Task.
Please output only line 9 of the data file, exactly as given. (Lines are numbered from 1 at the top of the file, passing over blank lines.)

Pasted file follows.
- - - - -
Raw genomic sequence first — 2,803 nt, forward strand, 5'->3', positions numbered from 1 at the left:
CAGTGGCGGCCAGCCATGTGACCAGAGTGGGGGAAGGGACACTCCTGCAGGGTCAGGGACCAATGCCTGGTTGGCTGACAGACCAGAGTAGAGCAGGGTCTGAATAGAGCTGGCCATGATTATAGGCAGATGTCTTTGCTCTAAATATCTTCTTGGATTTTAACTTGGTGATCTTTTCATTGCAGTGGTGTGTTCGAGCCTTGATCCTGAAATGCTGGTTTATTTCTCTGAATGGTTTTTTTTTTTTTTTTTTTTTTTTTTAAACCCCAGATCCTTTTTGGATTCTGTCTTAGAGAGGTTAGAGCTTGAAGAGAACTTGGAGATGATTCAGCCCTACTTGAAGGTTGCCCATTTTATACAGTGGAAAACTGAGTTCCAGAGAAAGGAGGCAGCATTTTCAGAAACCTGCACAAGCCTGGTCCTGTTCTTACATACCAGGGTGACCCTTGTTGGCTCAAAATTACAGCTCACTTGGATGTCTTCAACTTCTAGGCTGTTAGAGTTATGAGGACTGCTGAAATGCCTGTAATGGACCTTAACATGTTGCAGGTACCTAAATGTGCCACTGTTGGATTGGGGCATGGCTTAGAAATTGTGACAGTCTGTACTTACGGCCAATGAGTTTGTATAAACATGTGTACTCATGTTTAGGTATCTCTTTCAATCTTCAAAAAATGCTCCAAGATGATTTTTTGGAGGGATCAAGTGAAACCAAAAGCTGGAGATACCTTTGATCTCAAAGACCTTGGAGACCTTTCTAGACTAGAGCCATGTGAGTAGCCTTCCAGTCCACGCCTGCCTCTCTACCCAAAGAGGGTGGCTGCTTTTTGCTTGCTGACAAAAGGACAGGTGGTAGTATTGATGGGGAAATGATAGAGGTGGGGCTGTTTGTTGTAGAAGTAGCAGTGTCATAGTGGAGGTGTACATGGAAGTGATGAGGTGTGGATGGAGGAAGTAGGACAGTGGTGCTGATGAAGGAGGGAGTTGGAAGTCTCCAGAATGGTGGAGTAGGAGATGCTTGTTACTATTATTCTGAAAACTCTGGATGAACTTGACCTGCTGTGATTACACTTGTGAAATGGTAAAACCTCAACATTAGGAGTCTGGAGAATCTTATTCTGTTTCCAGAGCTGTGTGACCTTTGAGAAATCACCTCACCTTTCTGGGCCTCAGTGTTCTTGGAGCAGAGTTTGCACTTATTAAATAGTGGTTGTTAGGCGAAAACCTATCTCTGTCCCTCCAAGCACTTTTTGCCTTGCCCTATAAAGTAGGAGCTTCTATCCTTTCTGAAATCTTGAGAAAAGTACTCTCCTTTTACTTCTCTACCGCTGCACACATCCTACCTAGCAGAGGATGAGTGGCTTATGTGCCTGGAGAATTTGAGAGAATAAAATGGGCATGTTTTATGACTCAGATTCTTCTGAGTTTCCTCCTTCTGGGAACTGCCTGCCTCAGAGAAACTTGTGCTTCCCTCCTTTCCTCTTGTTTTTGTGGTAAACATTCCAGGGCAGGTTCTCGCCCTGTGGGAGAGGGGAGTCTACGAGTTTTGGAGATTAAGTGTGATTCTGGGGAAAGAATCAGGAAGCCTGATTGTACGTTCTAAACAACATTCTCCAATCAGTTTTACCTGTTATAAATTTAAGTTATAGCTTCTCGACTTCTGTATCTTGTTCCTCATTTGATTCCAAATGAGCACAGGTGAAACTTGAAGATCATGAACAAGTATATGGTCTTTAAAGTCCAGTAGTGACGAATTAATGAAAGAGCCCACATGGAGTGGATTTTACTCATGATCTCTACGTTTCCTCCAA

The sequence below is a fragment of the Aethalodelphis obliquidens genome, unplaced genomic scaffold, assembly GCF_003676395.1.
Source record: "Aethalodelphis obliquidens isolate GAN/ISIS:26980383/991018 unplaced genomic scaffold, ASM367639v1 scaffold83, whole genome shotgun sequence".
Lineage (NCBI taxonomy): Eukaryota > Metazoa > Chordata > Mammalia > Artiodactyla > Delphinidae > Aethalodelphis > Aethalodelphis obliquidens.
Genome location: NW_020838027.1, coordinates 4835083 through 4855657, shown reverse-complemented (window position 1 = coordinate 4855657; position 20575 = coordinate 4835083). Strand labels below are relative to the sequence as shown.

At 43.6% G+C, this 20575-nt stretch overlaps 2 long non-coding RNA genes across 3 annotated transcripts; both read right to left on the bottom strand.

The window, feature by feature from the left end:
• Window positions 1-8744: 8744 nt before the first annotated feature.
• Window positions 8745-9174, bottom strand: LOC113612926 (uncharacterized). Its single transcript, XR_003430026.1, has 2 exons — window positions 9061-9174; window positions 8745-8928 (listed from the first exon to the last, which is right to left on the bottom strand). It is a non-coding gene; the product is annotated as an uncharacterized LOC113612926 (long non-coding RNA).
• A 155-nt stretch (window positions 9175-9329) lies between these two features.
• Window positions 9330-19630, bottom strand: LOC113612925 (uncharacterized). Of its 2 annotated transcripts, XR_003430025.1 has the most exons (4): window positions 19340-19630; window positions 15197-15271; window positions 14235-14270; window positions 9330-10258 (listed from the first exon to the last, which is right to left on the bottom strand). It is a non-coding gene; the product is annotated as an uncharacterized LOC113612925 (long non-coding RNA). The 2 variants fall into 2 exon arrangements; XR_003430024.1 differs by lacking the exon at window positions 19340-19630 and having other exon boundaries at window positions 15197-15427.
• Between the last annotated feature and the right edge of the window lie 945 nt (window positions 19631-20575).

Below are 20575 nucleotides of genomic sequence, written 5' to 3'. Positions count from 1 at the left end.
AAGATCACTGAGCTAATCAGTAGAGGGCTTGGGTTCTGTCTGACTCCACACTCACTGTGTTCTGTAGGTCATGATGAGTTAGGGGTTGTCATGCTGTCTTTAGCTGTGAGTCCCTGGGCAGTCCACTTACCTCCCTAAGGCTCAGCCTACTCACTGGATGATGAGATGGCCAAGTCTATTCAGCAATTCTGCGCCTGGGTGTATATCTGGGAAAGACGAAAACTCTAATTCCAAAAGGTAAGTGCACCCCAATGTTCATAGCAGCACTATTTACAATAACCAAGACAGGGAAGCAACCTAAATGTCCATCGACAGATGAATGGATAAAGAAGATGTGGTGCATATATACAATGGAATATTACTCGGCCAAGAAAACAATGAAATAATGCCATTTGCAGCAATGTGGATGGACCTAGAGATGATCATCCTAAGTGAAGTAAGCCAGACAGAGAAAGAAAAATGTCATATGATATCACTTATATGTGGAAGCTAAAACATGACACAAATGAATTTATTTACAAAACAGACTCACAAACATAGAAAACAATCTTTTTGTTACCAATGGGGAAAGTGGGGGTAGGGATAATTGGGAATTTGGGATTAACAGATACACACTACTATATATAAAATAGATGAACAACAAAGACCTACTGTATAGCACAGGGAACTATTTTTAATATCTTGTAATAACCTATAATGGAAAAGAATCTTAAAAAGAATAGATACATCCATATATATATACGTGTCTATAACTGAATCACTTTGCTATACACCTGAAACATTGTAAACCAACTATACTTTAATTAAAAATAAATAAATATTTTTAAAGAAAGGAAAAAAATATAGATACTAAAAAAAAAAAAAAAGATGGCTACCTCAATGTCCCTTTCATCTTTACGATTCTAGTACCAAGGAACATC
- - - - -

• Window positions 1-8744: 8744 nt before the first annotated feature.